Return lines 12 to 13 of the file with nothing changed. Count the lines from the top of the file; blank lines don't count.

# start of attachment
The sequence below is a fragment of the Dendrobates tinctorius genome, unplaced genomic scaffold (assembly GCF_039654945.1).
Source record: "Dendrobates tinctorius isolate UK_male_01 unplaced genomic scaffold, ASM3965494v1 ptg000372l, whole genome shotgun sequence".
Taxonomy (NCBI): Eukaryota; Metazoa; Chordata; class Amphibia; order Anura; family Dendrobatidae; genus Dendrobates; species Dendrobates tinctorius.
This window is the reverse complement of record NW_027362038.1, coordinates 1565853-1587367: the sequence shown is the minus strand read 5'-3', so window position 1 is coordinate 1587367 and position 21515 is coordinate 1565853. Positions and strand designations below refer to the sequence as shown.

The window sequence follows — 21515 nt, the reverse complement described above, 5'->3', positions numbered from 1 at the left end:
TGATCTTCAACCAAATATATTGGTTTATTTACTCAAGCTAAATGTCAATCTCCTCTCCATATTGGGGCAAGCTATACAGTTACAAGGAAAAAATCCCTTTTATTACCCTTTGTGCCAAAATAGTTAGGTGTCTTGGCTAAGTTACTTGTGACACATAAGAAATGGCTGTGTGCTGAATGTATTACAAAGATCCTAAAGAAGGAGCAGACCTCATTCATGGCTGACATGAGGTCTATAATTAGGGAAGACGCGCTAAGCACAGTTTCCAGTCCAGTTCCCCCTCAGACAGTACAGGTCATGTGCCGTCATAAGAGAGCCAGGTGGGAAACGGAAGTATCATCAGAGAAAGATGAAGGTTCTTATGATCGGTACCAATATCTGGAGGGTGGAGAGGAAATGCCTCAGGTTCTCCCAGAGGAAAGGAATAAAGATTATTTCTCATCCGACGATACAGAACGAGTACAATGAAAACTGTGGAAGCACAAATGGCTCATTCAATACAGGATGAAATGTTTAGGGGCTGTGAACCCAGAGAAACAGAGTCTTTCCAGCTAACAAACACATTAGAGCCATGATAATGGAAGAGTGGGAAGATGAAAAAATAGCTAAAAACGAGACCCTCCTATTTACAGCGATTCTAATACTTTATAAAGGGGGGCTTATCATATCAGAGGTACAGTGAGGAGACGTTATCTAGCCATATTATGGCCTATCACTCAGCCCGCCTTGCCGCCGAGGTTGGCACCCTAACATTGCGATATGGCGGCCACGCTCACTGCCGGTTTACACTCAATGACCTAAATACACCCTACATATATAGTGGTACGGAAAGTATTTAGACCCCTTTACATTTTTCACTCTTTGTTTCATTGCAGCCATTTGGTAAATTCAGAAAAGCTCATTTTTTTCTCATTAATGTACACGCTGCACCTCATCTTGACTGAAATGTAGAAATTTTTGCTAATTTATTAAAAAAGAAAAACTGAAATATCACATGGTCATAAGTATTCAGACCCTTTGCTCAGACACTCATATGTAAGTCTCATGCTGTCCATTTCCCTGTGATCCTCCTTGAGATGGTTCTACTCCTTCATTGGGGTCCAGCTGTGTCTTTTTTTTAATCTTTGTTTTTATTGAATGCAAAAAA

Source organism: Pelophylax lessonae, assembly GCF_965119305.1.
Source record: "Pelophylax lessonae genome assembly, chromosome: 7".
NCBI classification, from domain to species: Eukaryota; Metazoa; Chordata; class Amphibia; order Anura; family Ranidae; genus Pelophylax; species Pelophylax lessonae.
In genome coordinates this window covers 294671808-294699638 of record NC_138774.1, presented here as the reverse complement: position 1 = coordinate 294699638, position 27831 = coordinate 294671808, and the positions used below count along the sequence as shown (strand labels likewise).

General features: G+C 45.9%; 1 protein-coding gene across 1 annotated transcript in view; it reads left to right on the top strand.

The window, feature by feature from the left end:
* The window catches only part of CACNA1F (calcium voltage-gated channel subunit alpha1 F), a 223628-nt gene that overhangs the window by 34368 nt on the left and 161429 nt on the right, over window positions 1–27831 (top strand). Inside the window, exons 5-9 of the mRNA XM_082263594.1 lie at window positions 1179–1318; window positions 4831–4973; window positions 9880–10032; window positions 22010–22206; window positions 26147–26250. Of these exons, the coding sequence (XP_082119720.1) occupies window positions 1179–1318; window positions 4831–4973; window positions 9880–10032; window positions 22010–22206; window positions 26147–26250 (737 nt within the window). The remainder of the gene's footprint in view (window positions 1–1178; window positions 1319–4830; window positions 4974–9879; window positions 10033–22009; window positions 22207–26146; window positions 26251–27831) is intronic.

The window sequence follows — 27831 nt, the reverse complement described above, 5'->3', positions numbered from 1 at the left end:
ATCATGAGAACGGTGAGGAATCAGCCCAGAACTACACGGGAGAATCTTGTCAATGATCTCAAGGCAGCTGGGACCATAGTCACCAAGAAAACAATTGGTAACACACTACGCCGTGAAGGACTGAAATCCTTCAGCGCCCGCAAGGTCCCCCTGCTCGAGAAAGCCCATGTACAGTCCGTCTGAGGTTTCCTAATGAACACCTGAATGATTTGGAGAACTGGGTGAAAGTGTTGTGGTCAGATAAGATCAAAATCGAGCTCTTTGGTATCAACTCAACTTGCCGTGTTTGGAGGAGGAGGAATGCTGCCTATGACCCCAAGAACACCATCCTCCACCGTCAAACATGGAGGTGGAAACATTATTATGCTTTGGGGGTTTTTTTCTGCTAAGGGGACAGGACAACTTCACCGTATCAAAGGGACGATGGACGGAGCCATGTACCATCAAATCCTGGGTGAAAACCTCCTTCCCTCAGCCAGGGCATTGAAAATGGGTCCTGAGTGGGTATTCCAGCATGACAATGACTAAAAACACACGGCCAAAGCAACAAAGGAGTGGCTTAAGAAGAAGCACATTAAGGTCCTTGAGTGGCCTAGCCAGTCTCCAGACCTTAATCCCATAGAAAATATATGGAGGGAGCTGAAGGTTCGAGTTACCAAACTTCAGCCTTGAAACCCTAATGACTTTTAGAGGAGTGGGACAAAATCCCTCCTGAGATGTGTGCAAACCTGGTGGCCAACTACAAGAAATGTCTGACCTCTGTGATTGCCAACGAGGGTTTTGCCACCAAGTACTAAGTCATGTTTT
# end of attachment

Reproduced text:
The window, feature by feature from the left end:
* The window catches only part of CACNA1F (calcium voltage-gated channel subunit alpha1 F), a 223628-nt gene that overhangs the window by 34368 nt on the left and 161429 nt on the right, over window positions 1–27831 (top strand). Inside the window, exons 5-9 of the mRNA XM_082263594.1 lie at window positions 1179–1318; window positions 4831–4973; window positions 9880–10032; window positions 22010–22206; window positions 26147–26250. Of these exons, the coding sequence (XP_082119720.1) occupies window positions 1179–1318; window positions 4831–4973; window positions 9880–10032; window positions 22010–22206; window positions 26147–26250 (737 nt within the window). The remainder of the gene's footprint in view (window positions 1–1178; window positions 1319–4830; window positions 4974–9879; window positions 10033–22009; window positions 22207–26146; window positions 26251–27831) is intronic.